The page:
An Unnatural Disaster

It almost sounded like a klaxon, a siren, a warning — something that awoke Jerry from his sleep. He turned his head to see what was going on, but his skull felt strangely heavy, almost the weight of a bowling ball. He noticed a television set was on inside the somewhat darkened room, and his foot brushed against someone at the foot of the bed. Someone he’d met last night. Someone who was now sobbing profusely … .

Christ, he muttered in his head. He glanced at the clock on the bedside table through watery eyes. 8:38 a.m. shimmered in LCD on the alarm clock radio before him. He’d been asleep for just about six hours.

He rose from the bed wondering what the hell was going on. He sat down beside the woman at the foot of the bed, noticing she held a remote control in her hands clasped so tightly that it looked pious. The channel was one of those 24 hour news channels, and Jerry could overhear something on the screen about a mudslide in Peru.

The woman was now muttering something between her sobs. Jerry craned his ear. I did this. Over and over. I did this.

She wouldn’t let go of the remote, not even as Jerry gently tried to pull it away from her. She sat there, not willing to budge in her long sleeved shirt and underwear. As he yanked the remote one last time, he started to remember small details about her importance. He’d met her over drinks — 
 Martinis, right? — in the hotel bar last night. If only he could recall her name … .

“I did that,” she said.

“Huh?” he yawned. “What are you talking about?”

She pointed to the TV screen. Jerry focused his eyes out of blurriness, and noticed people were pulling teenagers out from beneath the rubble of houses that had caved in during the mud slide.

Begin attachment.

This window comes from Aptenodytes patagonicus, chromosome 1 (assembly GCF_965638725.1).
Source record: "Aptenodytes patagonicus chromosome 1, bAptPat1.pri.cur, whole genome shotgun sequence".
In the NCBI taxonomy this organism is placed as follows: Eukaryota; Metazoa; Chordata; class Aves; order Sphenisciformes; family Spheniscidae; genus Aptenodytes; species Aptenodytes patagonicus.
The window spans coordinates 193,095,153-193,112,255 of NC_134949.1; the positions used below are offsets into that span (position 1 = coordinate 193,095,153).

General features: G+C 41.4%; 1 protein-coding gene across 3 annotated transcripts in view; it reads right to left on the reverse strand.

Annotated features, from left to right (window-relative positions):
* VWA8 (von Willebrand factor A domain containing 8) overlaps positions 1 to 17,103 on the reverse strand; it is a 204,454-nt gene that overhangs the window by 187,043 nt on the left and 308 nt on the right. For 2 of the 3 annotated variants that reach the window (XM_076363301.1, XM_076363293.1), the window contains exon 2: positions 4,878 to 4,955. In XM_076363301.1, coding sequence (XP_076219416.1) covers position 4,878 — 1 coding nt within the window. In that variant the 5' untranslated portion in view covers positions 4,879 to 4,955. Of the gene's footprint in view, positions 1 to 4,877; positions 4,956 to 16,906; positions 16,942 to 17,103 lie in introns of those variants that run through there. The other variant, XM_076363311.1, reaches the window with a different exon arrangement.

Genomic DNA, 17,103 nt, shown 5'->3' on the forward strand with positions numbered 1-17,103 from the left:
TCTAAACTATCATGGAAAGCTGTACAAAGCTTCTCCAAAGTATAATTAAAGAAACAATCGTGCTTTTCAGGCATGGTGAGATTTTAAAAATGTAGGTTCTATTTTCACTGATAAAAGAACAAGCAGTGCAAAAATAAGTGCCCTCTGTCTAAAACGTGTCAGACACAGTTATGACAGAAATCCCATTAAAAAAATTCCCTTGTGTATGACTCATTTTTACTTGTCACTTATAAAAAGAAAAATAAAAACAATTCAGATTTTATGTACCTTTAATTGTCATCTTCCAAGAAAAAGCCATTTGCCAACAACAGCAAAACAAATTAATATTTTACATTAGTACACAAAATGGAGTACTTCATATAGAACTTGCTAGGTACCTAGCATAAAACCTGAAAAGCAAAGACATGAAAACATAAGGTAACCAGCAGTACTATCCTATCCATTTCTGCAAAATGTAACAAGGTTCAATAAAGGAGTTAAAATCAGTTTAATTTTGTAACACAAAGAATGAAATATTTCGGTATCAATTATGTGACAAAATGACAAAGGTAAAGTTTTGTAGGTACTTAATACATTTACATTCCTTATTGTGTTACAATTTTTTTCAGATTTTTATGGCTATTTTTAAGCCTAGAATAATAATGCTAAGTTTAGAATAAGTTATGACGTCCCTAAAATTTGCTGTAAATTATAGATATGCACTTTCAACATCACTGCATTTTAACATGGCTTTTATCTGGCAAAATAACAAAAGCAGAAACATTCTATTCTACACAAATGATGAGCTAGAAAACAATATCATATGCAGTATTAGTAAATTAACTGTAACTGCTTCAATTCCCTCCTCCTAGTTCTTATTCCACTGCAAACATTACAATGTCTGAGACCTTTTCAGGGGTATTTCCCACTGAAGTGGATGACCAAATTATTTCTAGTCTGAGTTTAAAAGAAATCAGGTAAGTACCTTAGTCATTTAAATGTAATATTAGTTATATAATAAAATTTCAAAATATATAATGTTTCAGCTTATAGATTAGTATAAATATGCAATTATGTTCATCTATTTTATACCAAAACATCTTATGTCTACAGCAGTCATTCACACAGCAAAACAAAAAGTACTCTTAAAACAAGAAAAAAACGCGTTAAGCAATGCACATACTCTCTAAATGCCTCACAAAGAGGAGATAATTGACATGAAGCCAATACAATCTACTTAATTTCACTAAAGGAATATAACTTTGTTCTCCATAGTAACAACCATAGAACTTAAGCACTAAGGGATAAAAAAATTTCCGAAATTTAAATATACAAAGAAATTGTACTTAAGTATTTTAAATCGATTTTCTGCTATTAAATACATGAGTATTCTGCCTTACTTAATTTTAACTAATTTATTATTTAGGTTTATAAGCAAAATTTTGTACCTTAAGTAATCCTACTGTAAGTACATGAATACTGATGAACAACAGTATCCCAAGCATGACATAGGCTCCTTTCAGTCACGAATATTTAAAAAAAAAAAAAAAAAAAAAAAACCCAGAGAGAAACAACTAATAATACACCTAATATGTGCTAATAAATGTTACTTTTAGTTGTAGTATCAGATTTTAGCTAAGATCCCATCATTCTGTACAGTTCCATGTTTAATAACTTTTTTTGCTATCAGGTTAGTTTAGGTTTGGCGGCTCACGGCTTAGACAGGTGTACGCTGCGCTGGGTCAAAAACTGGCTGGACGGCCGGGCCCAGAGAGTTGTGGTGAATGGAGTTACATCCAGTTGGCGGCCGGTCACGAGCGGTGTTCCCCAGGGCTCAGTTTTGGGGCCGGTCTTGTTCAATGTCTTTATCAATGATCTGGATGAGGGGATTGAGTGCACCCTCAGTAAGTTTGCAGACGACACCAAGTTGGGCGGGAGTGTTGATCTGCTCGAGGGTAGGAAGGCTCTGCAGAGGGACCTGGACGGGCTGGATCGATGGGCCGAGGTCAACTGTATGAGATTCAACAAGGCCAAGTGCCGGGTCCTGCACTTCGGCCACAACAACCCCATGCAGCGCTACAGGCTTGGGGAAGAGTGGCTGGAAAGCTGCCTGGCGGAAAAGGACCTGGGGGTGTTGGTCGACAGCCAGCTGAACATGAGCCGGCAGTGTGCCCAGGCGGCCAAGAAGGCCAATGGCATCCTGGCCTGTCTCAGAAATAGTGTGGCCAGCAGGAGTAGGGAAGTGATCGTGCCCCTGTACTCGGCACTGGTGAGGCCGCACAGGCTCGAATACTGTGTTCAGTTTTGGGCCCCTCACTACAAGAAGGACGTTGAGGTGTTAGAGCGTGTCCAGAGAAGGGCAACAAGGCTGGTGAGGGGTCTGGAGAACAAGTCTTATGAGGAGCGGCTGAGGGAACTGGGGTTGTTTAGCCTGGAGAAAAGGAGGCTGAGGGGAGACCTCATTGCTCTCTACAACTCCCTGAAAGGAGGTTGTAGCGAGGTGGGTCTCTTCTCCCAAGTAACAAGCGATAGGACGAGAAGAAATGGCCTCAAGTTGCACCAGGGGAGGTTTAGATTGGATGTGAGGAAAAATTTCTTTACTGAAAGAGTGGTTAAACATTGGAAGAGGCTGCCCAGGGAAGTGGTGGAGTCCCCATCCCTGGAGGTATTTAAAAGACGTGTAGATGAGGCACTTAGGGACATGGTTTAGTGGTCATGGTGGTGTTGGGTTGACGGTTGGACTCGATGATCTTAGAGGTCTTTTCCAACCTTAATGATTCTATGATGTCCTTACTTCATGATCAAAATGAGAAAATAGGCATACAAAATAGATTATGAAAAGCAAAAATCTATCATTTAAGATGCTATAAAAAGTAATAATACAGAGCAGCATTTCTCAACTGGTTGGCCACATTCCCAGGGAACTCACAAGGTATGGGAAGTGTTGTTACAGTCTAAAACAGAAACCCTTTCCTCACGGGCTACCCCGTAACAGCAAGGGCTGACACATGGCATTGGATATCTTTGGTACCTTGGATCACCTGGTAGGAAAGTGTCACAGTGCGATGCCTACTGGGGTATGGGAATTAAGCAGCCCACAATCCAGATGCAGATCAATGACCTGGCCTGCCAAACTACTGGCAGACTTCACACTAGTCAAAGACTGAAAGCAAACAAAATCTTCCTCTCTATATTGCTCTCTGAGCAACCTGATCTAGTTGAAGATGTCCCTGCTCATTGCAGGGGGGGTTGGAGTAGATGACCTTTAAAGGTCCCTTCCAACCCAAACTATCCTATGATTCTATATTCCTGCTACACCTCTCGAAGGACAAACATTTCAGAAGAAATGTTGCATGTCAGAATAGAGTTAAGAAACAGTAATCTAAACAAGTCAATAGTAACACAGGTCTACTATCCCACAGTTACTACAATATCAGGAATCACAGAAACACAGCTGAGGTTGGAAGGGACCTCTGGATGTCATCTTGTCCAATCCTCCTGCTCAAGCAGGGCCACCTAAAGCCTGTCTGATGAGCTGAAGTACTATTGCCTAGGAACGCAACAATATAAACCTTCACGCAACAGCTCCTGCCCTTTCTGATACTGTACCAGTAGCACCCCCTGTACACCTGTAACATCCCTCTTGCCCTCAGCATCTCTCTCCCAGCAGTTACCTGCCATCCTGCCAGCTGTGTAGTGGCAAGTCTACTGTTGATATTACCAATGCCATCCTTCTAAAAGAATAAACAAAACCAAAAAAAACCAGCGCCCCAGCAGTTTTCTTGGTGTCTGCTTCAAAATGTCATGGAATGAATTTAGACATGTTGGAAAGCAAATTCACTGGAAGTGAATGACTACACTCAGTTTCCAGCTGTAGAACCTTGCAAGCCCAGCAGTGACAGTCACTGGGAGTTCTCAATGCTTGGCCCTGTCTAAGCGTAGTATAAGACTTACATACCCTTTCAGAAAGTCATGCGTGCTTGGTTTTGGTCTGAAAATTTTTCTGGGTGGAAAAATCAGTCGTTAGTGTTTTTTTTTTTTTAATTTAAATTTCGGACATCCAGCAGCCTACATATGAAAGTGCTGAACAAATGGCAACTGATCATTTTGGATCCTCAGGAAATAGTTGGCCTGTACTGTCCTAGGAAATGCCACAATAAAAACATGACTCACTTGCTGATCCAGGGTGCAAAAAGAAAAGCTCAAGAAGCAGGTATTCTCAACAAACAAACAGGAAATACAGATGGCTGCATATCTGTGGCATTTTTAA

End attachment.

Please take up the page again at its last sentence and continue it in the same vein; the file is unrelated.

“I made that happen.”

There was a silent moment while Jerry tossed this sentence around in his head, doubting his own sanity and sobriety for a second. He consulted the man who ran the filing cabinet upstairs in the attic of his brain, and pulled out a photo of himself drinking an awful lot in a strange bar with a strange woman the night before

“What the hell … ?” he said, not comprehending.

“I … I shouldn’t have done it,” she wailed, letting strands of her unruly long hair clump against her face. “What we did. You and I. It almost always … always … leads to that.”

Jerry just sat there, letting her words wash over him.

Did she just say what I thought she said?

She flipped to another news channel, twisting her hair with a finger on her other non-remote clutching hand. On this news station, there were pictures of houses floating away on what appeared to be the Mississippi.

“There’ll be more, too,” she said. “Usually, all of this happens in threes.”

“Christ,” sighed Jerry. “It’s just the news — the same old same old.”

He lay back down, tugging the pillow over top of his head. He squeezed his eyes shut. He hoped, for God’s sake, she might do the same.

“I’m not making this up,” she pleaded. “I made this … we … made this happen. It’s part of my curse. I thought that maybe, just this once, nothing would go wrong. But … but … I forgot … “


“C’mon,” he said, his voice slightly strained from beneath the pillow. “I’ve got until this afternoon, well after check-out, before ’til I catch my flight. I want to get some more sleep. OK?”

The levy broke. The bed began to vibrate, and not in a remotely pleasant way.

“You don’t understand!” she wailed, nearly buckling under the weight of her tears. “It’s awful! I don’t know why I keep doing this!”

There are a load of synonyms for the word obnoxious, and Jerry started to rattle some of them off in his head. Horrible. Insufferable. Detestable. He breathed deeply beneath the pillow, beginning to feel cursed himself. Finally, he sighed and got up.

“Okay,” he said, and sat down beside her again. He tentatively put an arm around her and squeezed her shoulder blade. “What’s the matter?”

She glanced at him oddly through a wall of tears, before turning her attention to the world falling to pieces before them on the TV set.

“I’ve told you … you for the last two minutes. This is what the matter is.”

She flipped through the channels again. The Palestinians and Israelis were pointing guns at each other in the Middle East. Nothing out of the ordinary there.

“Did I do something wrong last night?” he asked with as much sincerity as he could muster. “Is that it?”

She shook her head wildly.

“It wasn’t what you did,” she said. “It’s what we … I did. I shouldn’t have slept with you. Not after — .”